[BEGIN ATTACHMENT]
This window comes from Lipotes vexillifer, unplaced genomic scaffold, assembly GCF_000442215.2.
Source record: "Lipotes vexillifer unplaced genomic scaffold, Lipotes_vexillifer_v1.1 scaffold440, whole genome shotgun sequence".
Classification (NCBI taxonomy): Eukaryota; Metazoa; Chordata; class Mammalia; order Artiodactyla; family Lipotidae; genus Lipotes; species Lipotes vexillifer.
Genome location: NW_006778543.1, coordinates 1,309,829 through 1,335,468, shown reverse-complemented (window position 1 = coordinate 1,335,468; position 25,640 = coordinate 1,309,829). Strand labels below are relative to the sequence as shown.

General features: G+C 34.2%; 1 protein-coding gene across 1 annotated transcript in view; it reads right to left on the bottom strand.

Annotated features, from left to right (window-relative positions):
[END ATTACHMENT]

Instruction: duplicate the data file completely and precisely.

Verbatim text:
This window comes from Lipotes vexillifer, unplaced genomic scaffold, assembly GCF_000442215.2.
Source record: "Lipotes vexillifer unplaced genomic scaffold, Lipotes_vexillifer_v1.1 scaffold440, whole genome shotgun sequence".
Classification (NCBI taxonomy): Eukaryota; Metazoa; Chordata; class Mammalia; order Artiodactyla; family Lipotidae; genus Lipotes; species Lipotes vexillifer.
Genome location: NW_006778543.1, coordinates 1,309,829 through 1,335,468, shown reverse-complemented (window position 1 = coordinate 1,335,468; position 25,640 = coordinate 1,309,829). Strand labels below are relative to the sequence as shown.

General features: G+C 34.2%; 1 protein-coding gene across 1 annotated transcript in view; it reads right to left on the bottom strand.

Annotated features, from left to right (window-relative positions):